The Basal Forebrain Cholinergic Nuclei and Their Relevance to Schizophrenia and Other Psychotic Disorders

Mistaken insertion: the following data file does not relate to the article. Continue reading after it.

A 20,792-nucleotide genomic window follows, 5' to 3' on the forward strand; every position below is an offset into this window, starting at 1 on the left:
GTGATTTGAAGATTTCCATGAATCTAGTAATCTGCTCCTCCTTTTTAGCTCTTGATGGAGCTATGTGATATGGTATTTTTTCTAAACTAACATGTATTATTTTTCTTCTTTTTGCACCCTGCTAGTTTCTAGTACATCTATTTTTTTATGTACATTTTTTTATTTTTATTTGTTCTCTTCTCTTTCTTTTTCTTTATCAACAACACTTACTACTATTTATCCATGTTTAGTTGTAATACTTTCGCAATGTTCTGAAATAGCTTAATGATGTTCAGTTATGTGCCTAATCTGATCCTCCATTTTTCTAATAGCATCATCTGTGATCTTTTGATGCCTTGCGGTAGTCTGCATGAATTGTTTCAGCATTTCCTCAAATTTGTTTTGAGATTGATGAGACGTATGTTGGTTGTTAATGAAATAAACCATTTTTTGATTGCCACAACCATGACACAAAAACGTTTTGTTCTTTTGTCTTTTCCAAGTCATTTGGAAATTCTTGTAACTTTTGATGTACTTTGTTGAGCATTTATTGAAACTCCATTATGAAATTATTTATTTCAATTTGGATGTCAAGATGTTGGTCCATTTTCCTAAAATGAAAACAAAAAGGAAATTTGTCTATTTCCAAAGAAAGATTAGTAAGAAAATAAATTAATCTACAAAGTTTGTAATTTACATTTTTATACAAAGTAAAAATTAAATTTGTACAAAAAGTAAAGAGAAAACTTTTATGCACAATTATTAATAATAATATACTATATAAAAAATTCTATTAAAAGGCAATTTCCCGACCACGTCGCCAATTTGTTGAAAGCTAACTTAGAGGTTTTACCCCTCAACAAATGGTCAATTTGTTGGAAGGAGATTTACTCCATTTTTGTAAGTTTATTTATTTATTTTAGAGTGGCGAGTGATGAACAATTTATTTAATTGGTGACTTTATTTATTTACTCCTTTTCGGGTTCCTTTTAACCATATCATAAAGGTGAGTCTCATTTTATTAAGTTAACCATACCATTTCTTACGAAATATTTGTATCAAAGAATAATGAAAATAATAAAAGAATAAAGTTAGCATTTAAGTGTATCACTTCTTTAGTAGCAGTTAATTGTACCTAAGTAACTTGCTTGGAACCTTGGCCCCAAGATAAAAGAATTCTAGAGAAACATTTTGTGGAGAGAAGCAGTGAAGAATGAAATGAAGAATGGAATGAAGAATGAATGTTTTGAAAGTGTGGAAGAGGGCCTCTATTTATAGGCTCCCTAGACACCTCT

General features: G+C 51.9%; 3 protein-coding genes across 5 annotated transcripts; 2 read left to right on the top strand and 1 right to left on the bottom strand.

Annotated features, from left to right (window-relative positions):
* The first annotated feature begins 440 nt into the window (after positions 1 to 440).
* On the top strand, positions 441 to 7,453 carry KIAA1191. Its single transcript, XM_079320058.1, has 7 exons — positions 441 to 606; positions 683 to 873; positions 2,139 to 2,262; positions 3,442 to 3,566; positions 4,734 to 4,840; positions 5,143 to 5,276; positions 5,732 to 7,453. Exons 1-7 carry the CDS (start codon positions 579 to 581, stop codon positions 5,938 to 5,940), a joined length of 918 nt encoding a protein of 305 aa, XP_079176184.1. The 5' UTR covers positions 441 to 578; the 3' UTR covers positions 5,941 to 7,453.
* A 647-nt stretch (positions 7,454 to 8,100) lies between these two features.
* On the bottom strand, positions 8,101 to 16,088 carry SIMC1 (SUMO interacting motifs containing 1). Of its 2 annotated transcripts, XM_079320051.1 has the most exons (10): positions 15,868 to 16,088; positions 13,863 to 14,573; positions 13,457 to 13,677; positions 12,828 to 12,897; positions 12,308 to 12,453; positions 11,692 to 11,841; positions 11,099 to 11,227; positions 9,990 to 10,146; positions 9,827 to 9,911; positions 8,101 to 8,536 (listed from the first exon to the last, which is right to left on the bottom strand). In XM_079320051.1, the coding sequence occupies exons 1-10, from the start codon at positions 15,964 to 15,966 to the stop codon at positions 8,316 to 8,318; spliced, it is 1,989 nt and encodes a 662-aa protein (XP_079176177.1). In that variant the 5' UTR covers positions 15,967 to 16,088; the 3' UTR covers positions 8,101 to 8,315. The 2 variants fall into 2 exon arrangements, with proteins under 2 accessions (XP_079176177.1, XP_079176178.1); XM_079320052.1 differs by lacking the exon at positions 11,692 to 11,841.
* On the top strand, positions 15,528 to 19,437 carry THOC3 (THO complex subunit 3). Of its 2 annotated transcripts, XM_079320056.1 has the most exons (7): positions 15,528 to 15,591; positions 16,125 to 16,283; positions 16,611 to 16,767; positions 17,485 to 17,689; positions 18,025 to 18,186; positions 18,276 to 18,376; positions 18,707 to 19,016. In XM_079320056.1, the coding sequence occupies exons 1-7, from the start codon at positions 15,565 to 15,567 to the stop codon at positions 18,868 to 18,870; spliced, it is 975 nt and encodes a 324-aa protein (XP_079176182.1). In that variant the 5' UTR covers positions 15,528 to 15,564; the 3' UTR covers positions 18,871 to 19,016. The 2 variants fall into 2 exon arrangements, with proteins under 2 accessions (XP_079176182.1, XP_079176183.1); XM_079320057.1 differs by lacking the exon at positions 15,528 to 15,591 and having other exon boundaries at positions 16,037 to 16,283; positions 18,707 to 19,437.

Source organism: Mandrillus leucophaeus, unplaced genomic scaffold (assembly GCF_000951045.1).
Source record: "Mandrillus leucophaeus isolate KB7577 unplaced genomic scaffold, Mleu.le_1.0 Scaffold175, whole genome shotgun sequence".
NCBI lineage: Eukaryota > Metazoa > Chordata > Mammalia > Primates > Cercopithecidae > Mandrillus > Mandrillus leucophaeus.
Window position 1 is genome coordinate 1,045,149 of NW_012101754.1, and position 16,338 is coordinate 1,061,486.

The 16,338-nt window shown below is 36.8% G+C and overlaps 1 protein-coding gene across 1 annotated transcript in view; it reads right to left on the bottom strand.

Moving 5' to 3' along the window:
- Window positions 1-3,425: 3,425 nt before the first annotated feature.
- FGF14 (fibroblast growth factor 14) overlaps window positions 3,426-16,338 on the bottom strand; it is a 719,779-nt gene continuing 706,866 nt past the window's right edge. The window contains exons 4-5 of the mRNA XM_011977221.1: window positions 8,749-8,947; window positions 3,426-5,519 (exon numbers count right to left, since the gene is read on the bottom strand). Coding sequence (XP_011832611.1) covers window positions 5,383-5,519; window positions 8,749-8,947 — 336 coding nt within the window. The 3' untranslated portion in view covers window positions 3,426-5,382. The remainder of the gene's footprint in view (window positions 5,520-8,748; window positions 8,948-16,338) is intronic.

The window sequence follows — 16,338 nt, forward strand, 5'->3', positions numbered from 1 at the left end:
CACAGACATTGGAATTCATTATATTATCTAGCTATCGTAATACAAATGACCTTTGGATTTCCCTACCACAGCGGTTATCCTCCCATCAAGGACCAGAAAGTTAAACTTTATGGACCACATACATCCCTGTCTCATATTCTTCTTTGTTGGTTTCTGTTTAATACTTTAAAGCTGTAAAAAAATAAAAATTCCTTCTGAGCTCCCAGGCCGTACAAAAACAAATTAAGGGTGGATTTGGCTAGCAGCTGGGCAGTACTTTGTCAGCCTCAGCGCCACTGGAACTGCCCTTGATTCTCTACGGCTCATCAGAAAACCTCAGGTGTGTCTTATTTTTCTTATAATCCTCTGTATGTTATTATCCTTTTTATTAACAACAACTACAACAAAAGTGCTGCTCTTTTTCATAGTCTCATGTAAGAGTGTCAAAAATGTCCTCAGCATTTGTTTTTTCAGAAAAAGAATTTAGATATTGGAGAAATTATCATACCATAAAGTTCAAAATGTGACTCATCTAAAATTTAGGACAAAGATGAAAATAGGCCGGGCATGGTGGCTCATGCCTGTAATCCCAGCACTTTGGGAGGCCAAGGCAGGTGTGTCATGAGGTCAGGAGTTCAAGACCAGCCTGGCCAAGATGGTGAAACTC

The basal forebrain cholinergic nuclei (BFCN) provide the main cholinergic input to prefrontal cortices, the hippocampi, and amygdala. These structures are highly relevant for the regulation and maintenance of many cognitive functions, such as attention and memory. In vivo neuroimaging studies reported alterations of the cholinergic system in psychotic disorders. Particularly, a downregulation of nicotinic and muscarinic acetylcholine receptors has been found. Crucially, such alterations in neurotransmission have been associated with cognitive impairments and positive and negative symptoms. Recent pharmacological studies support these findings, as they demonstrated an association between the manipulation of cholinergic transmission and an attenuation in symptom severity. Targeting acetylcholine receptors has therefore become a focus for the development of novel psychopharmacological drugs. However, many open questions remain. For instance, it remains elusive what causes such alterations in neurotransmission. While evidence supports the idea that BFCN structural integrity is altered in schizophrenia, it remains to be determined whether this is also present in other psychotic disorders. Furthermore, it is unclear when throughout the course of the disorder these alterations make their appearance and whether they reflect changes in the BFCN alone or rather aberrant interactions between the BFCN and other brain areas. In this review, the specific role of the BFCN and their projections are discussed from a neuroimaging perspective and with a focus on psychotic disorders alongside future directions. These directions set the stage for the development of new treatment targets for psychotic disorders.